When ready, the mixture is strained through a large sieve, to remove the grains. These grains are then squeezed out to get as much beer as possible, and are then thrown out or fed to the chickens. This process is all done by hand, the brewer up to their elbows as they swirl the liquid around in the giant sieve.

The beer is then decanted into a small metal pail or 'bhekile', and placed on the ground.

Drinking the beer is a matter of hierarchy and so the eldest and most important person tastes the sweet-sour drink. They do so by first gently blowing the foam from the surface, and then taking a series of glugs. Unlike when drinking most beers, sipping is not normally practised, but when done, is called "kissing the bucket". So make sure you don't embarrass yourself, and be sure to take a few gulps of the beer that really has stood the test of time.

Umqombothi: The original craft beer

Before being made internationally famous by South African singer Yvonne Chaka Chaka, and before craft beer became the trendy option for South Africa's beer drinkers, Umqombothi has been drunk by our people for centuries. Passed down for generations, this intoxicating brew is still made with the same recipe as was done so long ago.

In Langa, Cape Town's oldest township, around a corner and down a certain alley, beer is prepared as it has been for years: over an open fire. Made from maize meal, maize and sorghum malt, the ingredients are mixed together with boiling water, and left to ferment overnight, in a big, blue drum. Every so often, the maker of the beer, a small and feisty woman, pours boiling water from the fire into the drum, covering it with old meal bags and a wooden board. Once this mixture begins to ferment, a small portion of wort is put to one side. The remaining mash is cooked until sediment called 'isidudu' is formed, which can be eaten as porridge.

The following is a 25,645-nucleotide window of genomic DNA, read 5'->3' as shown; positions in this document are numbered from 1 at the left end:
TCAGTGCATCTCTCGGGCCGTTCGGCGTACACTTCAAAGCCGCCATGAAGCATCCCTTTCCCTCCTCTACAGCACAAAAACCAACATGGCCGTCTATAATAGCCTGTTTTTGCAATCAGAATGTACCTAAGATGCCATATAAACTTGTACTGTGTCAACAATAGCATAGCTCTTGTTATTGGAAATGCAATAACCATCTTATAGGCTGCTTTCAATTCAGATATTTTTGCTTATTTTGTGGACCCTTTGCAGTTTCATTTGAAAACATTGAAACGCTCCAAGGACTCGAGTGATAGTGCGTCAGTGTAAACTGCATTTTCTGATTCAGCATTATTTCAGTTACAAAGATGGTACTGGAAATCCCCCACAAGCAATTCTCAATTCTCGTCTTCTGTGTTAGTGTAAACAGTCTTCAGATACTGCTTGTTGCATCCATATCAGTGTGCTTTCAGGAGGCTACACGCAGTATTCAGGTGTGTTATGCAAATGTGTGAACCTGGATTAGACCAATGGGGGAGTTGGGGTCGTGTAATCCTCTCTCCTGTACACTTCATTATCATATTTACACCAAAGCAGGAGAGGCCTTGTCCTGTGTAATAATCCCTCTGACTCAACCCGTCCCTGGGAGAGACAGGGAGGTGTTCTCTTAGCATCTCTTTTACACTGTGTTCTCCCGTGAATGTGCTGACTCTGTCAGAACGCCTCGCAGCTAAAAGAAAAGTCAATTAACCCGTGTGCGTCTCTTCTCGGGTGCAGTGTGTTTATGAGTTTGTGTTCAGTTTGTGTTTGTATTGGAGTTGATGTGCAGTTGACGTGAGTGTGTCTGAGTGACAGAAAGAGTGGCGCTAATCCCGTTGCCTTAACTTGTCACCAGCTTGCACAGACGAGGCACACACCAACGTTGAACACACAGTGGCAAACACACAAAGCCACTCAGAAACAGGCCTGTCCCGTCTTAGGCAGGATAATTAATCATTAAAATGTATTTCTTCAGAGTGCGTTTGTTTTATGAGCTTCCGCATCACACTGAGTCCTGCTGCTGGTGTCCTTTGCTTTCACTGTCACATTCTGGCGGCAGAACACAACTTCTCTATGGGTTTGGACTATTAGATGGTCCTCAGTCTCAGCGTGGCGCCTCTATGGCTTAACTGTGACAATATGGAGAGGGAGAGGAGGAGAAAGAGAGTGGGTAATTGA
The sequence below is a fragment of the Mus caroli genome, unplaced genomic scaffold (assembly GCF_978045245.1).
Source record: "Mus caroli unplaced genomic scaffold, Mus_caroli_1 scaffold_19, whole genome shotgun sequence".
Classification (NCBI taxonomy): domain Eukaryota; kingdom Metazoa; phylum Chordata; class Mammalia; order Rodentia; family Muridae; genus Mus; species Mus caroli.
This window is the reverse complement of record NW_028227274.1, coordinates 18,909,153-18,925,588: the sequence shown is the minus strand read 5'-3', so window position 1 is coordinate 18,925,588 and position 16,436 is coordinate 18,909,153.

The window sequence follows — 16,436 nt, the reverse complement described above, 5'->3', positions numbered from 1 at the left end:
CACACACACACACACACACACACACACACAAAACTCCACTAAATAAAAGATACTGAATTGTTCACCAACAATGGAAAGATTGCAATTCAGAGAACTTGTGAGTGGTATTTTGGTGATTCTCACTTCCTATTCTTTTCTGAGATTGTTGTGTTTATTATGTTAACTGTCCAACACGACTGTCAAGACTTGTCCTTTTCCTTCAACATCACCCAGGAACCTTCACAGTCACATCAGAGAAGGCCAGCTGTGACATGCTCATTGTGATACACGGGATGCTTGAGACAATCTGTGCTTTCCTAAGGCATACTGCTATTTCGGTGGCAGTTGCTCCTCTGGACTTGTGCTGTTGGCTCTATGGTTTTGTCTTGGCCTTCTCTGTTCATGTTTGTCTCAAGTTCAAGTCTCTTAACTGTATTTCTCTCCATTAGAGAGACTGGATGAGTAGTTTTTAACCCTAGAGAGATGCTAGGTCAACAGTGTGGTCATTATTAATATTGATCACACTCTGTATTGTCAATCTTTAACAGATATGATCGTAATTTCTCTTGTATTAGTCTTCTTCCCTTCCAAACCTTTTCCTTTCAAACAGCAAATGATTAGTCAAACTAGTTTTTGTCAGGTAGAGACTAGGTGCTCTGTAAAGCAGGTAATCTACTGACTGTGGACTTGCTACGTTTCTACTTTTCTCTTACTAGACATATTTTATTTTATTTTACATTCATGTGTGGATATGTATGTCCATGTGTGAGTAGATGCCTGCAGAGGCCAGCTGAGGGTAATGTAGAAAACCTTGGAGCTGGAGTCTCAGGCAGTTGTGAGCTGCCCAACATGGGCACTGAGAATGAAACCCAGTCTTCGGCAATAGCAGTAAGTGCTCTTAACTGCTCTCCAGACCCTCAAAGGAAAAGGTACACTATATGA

The wort that was previously set aside is added to the mixture in the 'ifayti' or barrel, along with a handful of sorghum and maize malt, and stirred with a long traditional spoon called 'iphini'. It is necessary that the mixture retains its heat, and so the drum is covered and left in a warm place, usually indoors, to encourage further fermentation. This process can take up to five days, and will determine the alcoholic content of the beer. In Langa, where the beer is sold for R20 a pail, the beer is often left for just one or two nights, or as long as the demand for it will allow. This means that the taste is milder and the level of alcohol lower than had the beer been prepared for traditional purposes, such as when someone contacts their ancestors, for weddings, funerals and traditional meetings.

When ready, the mixture is strained through a large sieve, to remove the grains. These grains are then squeezed out to get as much beer as possible, and are then thrown out or fed to the chickens. This process is all done by hand, the brewer up to their elbows as they swirl the liquid around in the giant sieve.

The beer is then decanted into a small metal pail or 'bhekile', and placed on the ground.

Drinking the beer is a matter of hierarchy and so the eldest and most important person tastes the sweet-sour drink. They do so by first gently blowing the foam from the surface, and then taking a series of glugs. Unlike when drinking most beers, sipping is not normally practised, but when done, is called "kissing the bucket". So make sure you don't embarrass yourself, and be sure to take a few gulps of the beer that really has stood the test of time.